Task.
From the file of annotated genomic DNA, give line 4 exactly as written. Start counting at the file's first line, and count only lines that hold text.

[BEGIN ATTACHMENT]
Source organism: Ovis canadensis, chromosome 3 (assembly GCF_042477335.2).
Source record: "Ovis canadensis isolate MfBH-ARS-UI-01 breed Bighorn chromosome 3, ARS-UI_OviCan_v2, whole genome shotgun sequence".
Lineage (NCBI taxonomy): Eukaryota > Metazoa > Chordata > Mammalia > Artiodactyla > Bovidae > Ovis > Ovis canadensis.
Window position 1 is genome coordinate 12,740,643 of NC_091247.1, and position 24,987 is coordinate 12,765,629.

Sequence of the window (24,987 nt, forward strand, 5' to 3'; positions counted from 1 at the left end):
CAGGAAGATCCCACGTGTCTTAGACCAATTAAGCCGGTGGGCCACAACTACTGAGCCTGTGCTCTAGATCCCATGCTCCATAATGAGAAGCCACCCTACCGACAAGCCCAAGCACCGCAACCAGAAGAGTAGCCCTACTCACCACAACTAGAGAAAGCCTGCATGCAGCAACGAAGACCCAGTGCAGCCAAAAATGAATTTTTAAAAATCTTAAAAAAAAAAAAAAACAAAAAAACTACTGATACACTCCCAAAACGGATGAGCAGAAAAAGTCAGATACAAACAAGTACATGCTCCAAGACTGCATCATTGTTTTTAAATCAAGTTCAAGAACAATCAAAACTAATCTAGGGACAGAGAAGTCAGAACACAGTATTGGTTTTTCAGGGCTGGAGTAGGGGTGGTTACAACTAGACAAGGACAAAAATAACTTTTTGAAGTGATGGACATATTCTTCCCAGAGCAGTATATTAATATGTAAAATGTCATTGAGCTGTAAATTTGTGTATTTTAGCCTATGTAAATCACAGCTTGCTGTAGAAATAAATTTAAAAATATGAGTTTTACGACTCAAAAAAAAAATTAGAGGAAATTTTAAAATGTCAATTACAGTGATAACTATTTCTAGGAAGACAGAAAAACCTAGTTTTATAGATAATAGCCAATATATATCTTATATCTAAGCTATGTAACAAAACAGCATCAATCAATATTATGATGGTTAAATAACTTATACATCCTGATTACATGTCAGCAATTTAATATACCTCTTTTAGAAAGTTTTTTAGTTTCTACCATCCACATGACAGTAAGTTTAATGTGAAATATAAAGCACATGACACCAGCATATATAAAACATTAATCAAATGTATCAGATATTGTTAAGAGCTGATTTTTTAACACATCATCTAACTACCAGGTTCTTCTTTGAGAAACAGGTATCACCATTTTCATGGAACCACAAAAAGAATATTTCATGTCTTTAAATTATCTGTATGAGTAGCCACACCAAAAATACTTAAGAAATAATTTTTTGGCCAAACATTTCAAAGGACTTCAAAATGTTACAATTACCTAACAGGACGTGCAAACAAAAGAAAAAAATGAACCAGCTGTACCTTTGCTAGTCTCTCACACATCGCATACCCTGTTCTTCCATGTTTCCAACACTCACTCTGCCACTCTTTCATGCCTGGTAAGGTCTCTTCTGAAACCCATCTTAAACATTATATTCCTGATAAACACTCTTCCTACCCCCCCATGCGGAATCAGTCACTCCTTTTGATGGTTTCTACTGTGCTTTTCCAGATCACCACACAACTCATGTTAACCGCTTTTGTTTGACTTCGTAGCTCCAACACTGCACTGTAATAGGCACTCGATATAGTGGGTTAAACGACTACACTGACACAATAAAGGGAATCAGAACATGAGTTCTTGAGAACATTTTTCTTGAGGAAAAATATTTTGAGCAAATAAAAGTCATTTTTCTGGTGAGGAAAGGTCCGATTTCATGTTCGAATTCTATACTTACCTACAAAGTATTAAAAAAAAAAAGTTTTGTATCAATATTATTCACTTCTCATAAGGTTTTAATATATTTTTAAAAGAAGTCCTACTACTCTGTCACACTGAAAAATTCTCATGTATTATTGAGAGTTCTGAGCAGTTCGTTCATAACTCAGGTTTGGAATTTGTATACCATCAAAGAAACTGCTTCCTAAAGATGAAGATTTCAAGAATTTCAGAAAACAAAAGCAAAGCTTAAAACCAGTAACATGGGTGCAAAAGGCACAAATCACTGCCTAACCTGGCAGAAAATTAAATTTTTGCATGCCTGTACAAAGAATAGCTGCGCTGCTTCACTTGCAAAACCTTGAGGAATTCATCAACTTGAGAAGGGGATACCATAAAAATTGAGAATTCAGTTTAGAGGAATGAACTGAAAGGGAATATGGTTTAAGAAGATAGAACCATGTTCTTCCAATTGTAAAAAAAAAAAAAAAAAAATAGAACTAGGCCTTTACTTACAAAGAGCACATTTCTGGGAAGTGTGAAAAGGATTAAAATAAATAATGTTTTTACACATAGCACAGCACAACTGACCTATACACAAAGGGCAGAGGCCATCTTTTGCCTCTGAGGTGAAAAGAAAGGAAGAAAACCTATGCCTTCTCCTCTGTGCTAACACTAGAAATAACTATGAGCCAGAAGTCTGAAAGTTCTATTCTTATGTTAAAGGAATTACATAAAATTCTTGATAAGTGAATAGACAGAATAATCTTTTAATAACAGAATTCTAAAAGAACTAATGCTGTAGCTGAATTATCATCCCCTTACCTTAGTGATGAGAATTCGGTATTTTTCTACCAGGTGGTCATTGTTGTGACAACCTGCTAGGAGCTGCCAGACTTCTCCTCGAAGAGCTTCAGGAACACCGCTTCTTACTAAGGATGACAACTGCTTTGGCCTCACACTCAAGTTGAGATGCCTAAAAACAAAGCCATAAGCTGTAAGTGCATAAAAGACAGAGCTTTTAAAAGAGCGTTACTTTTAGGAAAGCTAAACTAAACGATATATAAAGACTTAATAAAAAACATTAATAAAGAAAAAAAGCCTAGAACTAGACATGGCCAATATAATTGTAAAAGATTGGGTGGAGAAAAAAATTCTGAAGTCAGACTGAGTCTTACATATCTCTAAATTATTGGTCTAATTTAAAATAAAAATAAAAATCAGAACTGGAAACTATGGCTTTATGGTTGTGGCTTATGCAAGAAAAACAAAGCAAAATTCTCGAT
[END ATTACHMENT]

Window position 1 is genome coordinate 12,740,643 of NC_091247.1, and position 24,987 is coordinate 12,765,629.